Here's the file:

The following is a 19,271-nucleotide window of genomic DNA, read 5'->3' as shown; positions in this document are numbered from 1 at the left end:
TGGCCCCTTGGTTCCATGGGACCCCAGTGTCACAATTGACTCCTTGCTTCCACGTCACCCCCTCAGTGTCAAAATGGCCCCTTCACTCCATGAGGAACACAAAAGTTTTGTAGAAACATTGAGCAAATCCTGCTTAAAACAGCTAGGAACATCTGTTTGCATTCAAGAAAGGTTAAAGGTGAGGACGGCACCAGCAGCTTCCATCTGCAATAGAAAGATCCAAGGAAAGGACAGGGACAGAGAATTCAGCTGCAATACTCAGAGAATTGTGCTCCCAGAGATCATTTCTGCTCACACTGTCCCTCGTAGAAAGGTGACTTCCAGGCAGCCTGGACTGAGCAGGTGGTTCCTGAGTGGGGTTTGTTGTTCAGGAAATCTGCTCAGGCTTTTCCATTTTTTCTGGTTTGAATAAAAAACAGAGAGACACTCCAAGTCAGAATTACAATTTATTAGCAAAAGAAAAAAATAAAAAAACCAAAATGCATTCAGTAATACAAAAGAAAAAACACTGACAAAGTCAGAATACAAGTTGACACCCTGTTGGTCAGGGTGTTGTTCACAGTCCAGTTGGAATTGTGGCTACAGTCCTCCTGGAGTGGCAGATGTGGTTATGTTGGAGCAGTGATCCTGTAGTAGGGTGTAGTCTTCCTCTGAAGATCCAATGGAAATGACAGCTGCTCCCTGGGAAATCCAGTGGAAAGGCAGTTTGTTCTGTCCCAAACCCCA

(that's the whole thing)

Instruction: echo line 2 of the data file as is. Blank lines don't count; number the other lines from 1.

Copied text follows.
TGGCCCCTTGGTTCCATGGGACCCCAGTGTCACAATTGACTCCTTGCTTCCACGTCACCCCCTCAGTGTCAAAATGGCCCCTTCACTCCATGAGGAACACAAAAGTTTTGTAGAAACATTGAGCAAATCCTGCTTAAAACAGCTAGGAACATCTGTTTGCATTCAAGAAAGGTTAAAGGTGAGGACGGCACCAGCAGCTTCCATCTGCAATAGAAAGATCCAAGGAAAGGACAGGGACAGAGAATTCAGCTGCAATACTCAGAGAATTGTGCTCCCAGAGATCATTTCTGCTCACACTGTCCCTCGTAGAAAGGTGACTTCCAGGCAGCCTGGACTGAGCAGGTGGTTCCTGAGTGGGGTTTGTTGTTCAGGAAATCTGCTCAGGCTTTTCCATTTTTTCTGGTTTGAATAAAAAACAGAGAGACACTCCAAGTCAGAATTACAATTTATTAGCAAAAGAAAAAAATAAAAAAACCAAAATGCATTCAGTAATACAAAAGAAAAAACACTGACAAAGTCAGAATACAAGTTGACACCCTGTTGGTCAGGGTGTTGTTCACAGTCCAGTTGGAATTGTGGCTACAGTCCTCCTGGAGTGGCAGATGTGGTTATGTTGGAGCAGTGATCCTGTAGTAGGGTGTAGTCTTCCTCTGAAGATCCAATGGAAATGACAGCTGCTCCCTGGGAAATCCAGTGGAAAGGCAGTTTGTTCTGTCCCAAACCCCA